That First Nations were so brutally pushed aside after they had in fact worked with French and British explorers, fur traders, and buffalo hunters was perhaps the worst indignity.
As people fearful of living in Trumpland straggle to our border through bitter cold and deep snow trailing suitcases behind them, they seem reminiscent of an earlier time.
A time when some aboriginal people had to gather all their possessions and walk to the piece of land that had been deemed their new home.
Of course, those people weren’t walking to the kind of freedom the current U.S escapees are hoping to find. They were walking to confinement and in some instances starvation.
This is exactly what happened to Doug Cuthand’s ancestors. The Saskatchewan writer and film producer evoked that era recently in a thought-provoking piece for the CBC.
He detailed how his people originally lived in the Cypress Hills in what is now southeastern Alberta near the U.S border. After signing Treaty 6, their chief wanted a reserve there but the government had other ideas and they were sent much further north to the Fort Battleford area.
It is a story that resonates across the Prairie Provinces where once nomadic peoples such as the Cree, Blackfoot, and Sioux were forced to abandon ways that had sustained them for thousands of years to live in a much smaller world where food was scarce and disease was plentiful.
Too bad, as the joke goes, the First Nations didn’t have an immigration policy at the time so they could slow the onslaught of settlers who were pushing them aside and taking over their land.
“ … it’s kind of odd as an Indigenous person to sit and watch refugees cross the border into Canada,” writes Cuthand. “It’s kind of late to complain about immigration. There are 35 million people in Canada and only 1 million of us are members of the original First Nations. What difference will a few more make?”
That First Nations were so brutally pushed aside after they had in fact worked with French and British explorers, fur traders, and buffalo hunters was perhaps the worst indignity. Without the sure knowledge of how to survive in the northern wilderness, how to find and trap fur-bearing animals, how to track the vast herds of buffalo, the newcomers might have given up and gone home. It might have been well past 1867 when Canada started to come together as a country.
So when are we actually going to formally recognize that Canada has three founding peoples — Indigenous, French, and British — not just two?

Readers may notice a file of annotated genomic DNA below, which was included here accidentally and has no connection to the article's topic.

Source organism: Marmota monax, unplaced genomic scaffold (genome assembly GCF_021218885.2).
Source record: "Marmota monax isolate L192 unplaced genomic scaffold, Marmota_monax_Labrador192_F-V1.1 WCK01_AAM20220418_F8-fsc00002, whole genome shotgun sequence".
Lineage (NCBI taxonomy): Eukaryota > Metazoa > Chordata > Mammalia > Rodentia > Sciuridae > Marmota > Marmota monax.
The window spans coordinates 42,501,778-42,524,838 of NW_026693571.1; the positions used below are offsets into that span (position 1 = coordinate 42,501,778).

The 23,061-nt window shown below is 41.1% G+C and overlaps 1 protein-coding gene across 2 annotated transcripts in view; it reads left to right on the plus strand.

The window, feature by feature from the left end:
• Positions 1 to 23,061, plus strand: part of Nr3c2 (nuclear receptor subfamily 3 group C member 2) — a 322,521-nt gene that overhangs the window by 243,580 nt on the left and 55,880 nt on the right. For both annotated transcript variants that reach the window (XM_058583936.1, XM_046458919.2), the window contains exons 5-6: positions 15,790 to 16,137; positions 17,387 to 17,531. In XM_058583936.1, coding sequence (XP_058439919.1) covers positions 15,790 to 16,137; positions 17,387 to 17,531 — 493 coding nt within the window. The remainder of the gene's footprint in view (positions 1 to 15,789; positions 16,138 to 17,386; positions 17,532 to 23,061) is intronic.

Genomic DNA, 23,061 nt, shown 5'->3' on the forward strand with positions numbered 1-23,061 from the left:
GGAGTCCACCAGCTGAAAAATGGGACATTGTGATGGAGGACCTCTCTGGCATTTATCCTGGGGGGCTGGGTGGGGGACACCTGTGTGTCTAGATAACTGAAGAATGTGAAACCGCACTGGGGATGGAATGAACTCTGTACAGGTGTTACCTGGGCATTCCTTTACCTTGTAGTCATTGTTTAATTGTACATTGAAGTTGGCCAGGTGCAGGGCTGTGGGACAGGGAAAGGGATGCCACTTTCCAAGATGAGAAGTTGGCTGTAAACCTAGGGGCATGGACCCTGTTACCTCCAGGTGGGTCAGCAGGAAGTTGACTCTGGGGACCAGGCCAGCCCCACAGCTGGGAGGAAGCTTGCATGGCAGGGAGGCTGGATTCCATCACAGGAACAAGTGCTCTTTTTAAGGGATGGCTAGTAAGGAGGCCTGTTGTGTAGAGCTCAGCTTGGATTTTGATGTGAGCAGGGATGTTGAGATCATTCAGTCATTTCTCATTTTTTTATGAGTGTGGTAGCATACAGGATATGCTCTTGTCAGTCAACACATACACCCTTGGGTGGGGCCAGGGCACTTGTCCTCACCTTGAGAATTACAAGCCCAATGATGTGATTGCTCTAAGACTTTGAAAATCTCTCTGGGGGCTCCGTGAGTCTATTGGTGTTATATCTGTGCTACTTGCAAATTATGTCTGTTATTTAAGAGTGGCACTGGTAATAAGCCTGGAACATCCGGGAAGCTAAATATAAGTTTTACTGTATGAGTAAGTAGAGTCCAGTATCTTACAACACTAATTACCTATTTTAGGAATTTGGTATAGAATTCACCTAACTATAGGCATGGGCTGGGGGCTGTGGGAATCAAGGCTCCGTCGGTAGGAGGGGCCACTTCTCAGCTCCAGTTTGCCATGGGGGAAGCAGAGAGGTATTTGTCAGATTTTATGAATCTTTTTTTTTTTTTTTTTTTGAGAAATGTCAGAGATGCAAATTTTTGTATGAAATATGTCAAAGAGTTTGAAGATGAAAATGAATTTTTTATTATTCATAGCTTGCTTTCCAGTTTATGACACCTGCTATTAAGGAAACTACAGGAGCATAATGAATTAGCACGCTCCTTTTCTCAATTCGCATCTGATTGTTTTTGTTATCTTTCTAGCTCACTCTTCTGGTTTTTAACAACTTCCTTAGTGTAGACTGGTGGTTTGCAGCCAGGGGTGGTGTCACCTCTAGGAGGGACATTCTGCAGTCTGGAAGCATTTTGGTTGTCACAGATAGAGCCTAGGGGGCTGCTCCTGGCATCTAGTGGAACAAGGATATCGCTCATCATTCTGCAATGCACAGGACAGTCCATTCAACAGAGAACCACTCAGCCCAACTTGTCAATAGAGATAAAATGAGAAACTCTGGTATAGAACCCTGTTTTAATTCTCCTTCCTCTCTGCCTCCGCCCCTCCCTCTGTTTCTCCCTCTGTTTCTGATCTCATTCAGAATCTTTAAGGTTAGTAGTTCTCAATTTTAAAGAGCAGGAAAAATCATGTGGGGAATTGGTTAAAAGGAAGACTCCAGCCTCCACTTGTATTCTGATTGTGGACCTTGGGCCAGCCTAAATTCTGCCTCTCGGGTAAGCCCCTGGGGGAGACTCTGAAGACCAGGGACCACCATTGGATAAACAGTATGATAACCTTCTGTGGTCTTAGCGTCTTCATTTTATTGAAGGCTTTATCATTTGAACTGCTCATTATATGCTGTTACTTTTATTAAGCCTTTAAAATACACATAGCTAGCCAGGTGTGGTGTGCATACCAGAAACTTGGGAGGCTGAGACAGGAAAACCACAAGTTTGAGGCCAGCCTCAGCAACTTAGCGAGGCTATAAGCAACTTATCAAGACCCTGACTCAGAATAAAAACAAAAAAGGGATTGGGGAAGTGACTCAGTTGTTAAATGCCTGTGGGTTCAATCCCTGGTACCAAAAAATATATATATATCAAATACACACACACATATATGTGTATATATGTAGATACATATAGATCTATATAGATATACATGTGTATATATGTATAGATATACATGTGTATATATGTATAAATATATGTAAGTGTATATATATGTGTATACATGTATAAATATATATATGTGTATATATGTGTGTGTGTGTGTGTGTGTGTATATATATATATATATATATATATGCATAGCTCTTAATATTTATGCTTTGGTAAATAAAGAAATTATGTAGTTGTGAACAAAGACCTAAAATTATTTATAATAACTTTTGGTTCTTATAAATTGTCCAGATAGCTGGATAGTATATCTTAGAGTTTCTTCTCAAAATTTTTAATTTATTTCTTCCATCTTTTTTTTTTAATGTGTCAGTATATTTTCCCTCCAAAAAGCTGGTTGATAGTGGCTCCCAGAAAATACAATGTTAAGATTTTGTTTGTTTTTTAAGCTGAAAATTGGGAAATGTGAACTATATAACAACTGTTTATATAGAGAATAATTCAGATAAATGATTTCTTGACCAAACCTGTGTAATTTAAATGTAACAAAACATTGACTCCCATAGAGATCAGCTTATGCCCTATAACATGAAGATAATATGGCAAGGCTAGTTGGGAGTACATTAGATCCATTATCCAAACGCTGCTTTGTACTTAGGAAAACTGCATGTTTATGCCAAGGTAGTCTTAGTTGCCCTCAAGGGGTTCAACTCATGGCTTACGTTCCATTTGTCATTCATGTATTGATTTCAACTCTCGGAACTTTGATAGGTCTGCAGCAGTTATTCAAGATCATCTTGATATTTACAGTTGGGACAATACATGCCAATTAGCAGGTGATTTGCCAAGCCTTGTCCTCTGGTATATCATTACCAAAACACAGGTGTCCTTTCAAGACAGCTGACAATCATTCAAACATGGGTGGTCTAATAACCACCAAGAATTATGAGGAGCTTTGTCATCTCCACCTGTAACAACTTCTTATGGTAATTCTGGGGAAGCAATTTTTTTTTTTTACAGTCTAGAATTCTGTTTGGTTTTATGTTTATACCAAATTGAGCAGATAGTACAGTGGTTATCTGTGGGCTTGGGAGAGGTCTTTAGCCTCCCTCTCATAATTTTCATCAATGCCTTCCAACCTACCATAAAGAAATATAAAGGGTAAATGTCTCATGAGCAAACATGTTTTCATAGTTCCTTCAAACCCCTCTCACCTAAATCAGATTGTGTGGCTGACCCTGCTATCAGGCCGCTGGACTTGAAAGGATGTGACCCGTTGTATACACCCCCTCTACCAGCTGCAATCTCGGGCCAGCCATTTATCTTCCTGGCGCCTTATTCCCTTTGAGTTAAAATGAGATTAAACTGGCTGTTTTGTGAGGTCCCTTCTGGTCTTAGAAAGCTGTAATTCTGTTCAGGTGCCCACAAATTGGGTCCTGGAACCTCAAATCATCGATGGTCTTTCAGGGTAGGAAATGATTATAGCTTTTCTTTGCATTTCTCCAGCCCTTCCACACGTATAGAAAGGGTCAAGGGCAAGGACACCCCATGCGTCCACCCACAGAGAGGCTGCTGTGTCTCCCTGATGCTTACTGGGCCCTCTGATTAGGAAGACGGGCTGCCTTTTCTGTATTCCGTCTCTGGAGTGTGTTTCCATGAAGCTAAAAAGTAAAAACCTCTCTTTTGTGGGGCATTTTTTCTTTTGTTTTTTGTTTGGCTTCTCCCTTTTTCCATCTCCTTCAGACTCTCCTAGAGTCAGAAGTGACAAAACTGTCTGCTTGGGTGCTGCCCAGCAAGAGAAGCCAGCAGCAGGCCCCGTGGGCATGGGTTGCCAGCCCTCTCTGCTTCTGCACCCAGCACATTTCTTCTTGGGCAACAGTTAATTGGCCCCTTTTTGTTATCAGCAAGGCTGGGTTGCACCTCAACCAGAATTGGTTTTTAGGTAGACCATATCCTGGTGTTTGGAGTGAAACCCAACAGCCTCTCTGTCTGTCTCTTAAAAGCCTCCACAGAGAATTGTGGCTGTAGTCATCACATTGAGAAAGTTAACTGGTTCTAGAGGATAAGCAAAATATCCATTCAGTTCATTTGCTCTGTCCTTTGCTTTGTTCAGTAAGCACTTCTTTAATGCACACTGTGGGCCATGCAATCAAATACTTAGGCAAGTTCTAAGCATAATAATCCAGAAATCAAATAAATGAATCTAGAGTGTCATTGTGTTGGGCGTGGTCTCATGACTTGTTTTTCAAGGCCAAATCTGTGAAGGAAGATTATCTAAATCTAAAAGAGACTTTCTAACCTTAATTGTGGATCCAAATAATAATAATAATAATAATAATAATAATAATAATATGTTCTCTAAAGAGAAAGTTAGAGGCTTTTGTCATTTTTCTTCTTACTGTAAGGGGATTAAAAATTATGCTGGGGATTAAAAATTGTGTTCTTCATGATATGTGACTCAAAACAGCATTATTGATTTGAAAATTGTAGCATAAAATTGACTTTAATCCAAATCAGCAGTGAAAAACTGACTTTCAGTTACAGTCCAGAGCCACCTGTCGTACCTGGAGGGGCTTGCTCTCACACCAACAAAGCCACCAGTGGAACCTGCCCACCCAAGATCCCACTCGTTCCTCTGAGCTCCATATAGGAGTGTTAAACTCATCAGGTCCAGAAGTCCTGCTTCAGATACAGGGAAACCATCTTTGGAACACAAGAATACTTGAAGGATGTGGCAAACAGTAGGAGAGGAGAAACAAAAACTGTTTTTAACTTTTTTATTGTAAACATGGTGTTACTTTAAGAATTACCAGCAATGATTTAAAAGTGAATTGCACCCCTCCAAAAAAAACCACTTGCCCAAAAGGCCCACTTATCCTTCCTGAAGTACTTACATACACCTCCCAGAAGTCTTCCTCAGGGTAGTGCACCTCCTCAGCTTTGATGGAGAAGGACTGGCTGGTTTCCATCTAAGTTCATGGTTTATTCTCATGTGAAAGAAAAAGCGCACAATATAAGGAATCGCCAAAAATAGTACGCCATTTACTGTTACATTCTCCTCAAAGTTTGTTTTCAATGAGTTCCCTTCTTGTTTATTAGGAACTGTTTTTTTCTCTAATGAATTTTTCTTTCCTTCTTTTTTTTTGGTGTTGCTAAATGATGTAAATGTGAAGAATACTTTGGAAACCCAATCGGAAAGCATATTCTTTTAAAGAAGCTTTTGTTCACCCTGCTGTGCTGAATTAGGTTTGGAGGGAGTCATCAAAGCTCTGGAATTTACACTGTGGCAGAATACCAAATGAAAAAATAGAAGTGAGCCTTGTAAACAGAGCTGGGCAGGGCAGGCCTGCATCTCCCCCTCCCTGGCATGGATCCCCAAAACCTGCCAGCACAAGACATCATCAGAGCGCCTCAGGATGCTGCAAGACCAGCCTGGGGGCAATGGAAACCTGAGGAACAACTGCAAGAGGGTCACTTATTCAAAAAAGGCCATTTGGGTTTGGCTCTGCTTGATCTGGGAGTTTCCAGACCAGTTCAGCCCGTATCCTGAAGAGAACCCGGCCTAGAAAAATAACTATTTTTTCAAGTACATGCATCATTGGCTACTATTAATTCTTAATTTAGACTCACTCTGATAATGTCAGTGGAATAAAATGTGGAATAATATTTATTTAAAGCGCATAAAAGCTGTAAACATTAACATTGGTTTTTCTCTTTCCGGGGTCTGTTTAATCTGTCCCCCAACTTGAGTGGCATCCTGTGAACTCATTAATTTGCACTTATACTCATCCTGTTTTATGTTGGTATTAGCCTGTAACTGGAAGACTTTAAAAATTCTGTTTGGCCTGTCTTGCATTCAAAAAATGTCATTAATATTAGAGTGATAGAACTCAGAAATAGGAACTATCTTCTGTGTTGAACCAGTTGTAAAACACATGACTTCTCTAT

The final report of the Truth and Reconciliation Commission recommended that the oath of Canadian citizenship include a promise to honour Indigenous treaties. It also recommended that government information packages designed for newcomers include Indigenous history.
The government is already following through. Prime Minister Justin Trudeau’s mandate letter for new Immigration Minister Ahmed Hussen lists making the change to the citizenship oath as one of his key priorities. Consultations between bureaucrats and Indigenous representatives are already underway.
Talk about squaring the circle: Hussen is a former refugee from Somalia. Perhaps refugees understand the isolation and humiliation of Canada’s Aboriginal Peoples better than anyone else.
Philosopher and author John Ralston Saul asserts that Canada’s story is one of a “Métis Nation,” as all Canadians sit within the circle of the aboriginal people who inhabited this land first and whose descendants are still here.
Kathleen Mahoney, a law professor at the University of Calgary, wants to take the recognition of Canada’s Indigenous roots even further.
She would like to see Indigenous people recognized in the Canadian constitution as one of the founding peoples. Of course, there were no aboriginal people at the table when the Fathers of Confederation came to an agreement and called it Canada. Some treaties between Indigenous groups and the colonizers had already been signed at the time but technically Aboriginal Peoples are not considered founders.
As we celebrate the 150th year of Confederation surely it is time to recognize that Aboriginal Peoples are intrinsic to what we are as a country.
It would be a symbolic gesture but it would go a long way to recognizing and embracing the idea that First Nations have always been much more than refugees in their own country.
Gillian Steward is a Calgary writer and former managing editor of the Calgary Herald. Her column appears every other week. email@example.com